French army chief slams UN 'bias' in report on Mali

French army chief slams UN 'bias' in report on Mali
The head of France's armed forces has slammed a UN report into an air strike in central Mali which killed 19 civilians.
3 min read
22 May, 2021

The head of France's armed forces has slammed a UN report into an air strike in central Mali which killed 19 civilians, saying it was biased and delegitimised the operations of the French-led Barkhane force there.

"Very clearly this (report) comprises an attack on the French army, the Barkhane operation (and) on the legitimacy of our engagements," General Francois Lecointre told French daily Le Figaro in an interview published Saturday.

Lecointre said the UN report published in March into the January 3 air strike, which said French forces had killed 19 civilians during wedding party celebrations near the village of Bounti in central Mali, contained "errors" and "bias".

France's defence ministry, the French military and Mali's government have backed the army's account of an attack which they insist targeted jihadists in a planned and targeted operation against an "armed terrorist group", while denying there was a wedding.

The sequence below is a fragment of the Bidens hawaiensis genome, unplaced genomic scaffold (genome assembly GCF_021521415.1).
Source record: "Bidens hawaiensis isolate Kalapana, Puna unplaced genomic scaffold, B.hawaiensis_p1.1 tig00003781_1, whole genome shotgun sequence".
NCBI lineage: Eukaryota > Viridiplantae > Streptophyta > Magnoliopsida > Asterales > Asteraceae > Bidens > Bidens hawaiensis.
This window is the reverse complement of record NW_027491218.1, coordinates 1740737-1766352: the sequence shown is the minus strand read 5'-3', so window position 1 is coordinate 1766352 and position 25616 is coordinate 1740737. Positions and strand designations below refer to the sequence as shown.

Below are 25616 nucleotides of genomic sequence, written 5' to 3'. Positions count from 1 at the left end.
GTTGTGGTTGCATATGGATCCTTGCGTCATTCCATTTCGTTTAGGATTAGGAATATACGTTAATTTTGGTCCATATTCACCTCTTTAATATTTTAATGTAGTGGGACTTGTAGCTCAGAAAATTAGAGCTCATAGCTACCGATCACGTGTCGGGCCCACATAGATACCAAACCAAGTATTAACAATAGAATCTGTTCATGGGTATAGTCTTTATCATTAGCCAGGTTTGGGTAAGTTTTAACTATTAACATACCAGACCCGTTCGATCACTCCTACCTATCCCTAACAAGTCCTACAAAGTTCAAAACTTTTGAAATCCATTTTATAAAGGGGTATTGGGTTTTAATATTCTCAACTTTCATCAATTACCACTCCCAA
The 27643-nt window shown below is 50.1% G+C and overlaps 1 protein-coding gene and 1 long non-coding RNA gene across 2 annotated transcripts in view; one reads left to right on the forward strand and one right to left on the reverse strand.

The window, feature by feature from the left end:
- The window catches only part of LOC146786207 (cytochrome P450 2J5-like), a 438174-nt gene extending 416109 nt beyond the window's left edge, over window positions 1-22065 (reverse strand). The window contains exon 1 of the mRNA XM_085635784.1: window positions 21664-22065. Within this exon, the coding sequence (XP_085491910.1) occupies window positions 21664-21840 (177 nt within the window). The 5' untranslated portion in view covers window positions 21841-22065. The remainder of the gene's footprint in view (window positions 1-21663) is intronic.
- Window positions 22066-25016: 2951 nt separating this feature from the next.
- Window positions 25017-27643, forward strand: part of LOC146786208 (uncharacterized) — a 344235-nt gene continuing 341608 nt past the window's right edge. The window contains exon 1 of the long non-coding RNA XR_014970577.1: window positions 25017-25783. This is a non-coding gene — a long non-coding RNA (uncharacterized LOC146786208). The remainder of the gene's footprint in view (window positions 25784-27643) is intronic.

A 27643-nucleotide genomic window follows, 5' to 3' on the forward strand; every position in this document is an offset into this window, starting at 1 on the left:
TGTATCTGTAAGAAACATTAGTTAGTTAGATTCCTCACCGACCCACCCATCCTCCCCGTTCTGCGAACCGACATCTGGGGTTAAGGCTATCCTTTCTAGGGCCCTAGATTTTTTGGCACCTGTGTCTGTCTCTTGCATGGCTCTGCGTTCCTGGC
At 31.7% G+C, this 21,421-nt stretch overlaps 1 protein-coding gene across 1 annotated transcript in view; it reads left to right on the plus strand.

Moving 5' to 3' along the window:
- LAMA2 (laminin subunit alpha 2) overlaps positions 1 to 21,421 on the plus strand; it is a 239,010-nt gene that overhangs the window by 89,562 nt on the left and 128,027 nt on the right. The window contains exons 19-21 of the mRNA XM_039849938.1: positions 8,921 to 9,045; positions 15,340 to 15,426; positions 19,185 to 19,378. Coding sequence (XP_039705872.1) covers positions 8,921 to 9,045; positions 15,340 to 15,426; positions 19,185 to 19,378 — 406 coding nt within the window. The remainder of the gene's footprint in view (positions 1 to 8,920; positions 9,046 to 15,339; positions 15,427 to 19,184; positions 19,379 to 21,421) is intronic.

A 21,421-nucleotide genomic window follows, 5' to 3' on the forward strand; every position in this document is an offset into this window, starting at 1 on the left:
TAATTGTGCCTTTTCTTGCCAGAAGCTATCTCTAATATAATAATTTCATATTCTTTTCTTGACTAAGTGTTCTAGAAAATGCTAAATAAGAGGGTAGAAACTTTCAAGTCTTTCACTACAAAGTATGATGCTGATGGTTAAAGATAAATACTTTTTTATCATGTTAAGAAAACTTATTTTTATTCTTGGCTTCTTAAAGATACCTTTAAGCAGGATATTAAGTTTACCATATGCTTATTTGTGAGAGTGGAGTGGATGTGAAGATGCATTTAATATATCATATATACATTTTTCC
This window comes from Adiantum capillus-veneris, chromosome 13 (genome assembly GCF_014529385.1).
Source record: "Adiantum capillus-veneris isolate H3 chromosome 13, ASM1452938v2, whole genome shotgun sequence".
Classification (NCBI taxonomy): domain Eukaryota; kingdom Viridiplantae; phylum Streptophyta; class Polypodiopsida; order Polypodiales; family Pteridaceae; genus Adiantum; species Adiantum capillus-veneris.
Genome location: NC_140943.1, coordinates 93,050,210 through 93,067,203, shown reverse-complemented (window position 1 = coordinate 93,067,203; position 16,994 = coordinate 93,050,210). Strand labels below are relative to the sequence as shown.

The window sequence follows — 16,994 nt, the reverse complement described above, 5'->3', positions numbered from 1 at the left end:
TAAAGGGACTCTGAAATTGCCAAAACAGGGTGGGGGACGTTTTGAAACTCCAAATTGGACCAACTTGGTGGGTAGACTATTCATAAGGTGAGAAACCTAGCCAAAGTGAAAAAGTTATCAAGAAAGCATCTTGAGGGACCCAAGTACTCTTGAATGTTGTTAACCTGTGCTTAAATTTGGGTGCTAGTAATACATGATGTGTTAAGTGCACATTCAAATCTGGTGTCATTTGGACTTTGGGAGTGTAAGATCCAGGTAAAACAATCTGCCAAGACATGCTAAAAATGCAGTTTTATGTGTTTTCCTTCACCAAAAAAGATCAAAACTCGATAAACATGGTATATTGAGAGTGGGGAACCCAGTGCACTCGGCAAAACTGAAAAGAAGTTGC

Paris has criticised the UN report, with the defence ministry saying previously that it "contrasts unverifiable local testimonies and unsubstantiated hypotheses with a robust intelligence method used by the French armed forces".

Lecointre told Le Figaro he saw the UN criticism as a blow to the French-led mission to stabilise conflict-wracked Mali, where thousands of lives have been lost and hundreds and thousands displaced by jihadist violence since 2012.

"I think we shall in future be systematically confronted by this kind of attempt which seeks to hamper us, to discredit us, to delegitimise our action and set local people against our action," the general complained.

France, which has some 5,000 troops in the region under its Barkhane operation, which spans five countries in the Sahel -- Burkina Faso, Chad, Mali, Mauritania and Niger. The mission, headquartered in Chad, was launched after France intervened to fend off a jihadist advance in Mali in 2013.

Without such cooperation "this region will become a zone of chaos," the general warned.

With France the former colonial power in the region, Lecointre said there was "less risk" Paris would be open to any accusation of flexing neo-colonialist muscle if it received wider European support in its mission to stabilise the region.

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"It is necessary to share the effort between (EU) member states to be stronger," he concluded, describing the European Union as "a global actor, as opposed to NATO, which is a military alliance".

Several other European countries -- Sweden, Italy, the Czech Republic and Estonia -- have special forces on the ground in the Sahel alongside France as part of Operation Takuba.

Lecointre predicted that European forces would still be present in the region in a decade's time, "probably more than they are today".